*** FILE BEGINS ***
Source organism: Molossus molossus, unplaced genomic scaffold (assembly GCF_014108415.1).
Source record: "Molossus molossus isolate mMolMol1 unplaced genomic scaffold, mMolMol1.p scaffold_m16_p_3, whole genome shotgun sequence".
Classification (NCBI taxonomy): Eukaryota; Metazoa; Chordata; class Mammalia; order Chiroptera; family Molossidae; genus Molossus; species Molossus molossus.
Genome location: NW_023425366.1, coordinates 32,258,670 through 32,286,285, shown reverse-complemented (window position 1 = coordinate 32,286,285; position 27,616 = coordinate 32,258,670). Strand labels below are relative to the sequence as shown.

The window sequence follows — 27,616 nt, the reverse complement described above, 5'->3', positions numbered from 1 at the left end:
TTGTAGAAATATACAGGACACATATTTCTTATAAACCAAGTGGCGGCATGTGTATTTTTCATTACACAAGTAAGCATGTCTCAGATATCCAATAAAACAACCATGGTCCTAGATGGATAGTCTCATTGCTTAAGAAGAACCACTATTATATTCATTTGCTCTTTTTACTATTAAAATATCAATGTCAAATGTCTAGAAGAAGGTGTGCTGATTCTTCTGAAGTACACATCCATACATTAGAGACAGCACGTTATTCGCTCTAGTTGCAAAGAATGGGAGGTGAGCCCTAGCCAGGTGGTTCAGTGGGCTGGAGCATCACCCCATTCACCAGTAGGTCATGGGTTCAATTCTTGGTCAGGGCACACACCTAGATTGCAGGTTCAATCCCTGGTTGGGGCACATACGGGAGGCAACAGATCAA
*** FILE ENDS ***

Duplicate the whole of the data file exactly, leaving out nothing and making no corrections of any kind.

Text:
Source organism: Molossus molossus, unplaced genomic scaffold (assembly GCF_014108415.1).
Source record: "Molossus molossus isolate mMolMol1 unplaced genomic scaffold, mMolMol1.p scaffold_m16_p_3, whole genome shotgun sequence".
Classification (NCBI taxonomy): Eukaryota; Metazoa; Chordata; class Mammalia; order Chiroptera; family Molossidae; genus Molossus; species Molossus molossus.
Genome location: NW_023425366.1, coordinates 32,258,670 through 32,286,285, shown reverse-complemented (window position 1 = coordinate 32,286,285; position 27,616 = coordinate 32,258,670). Strand labels below are relative to the sequence as shown.

The window sequence follows — 27,616 nt, the reverse complement described above, 5'->3', positions numbered from 1 at the left end:
TTGTAGAAATATACAGGACACATATTTCTTATAAACCAAGTGGCGGCATGTGTATTTTTCATTACACAAGTAAGCATGTCTCAGATATCCAATAAAACAACCATGGTCCTAGATGGATAGTCTCATTGCTTAAGAAGAACCACTATTATATTCATTTGCTCTTTTTACTATTAAAATATCAATGTCAAATGTCTAGAAGAAGGTGTGCTGATTCTTCTGAAGTACACATCCATACATTAGAGACAGCACGTTATTCGCTCTAGTTGCAAAGAATGGGAGGTGAGCCCTAGCCAGGTGGTTCAGTGGGCTGGAGCATCACCCCATTCACCAGTAGGTCATGGGTTCAATTCTTGGTCAGGGCACACACCTAGATTGCAGGTTCAATCCCTGGTTGGGGCACATACGGGAGGCAACAGATCAA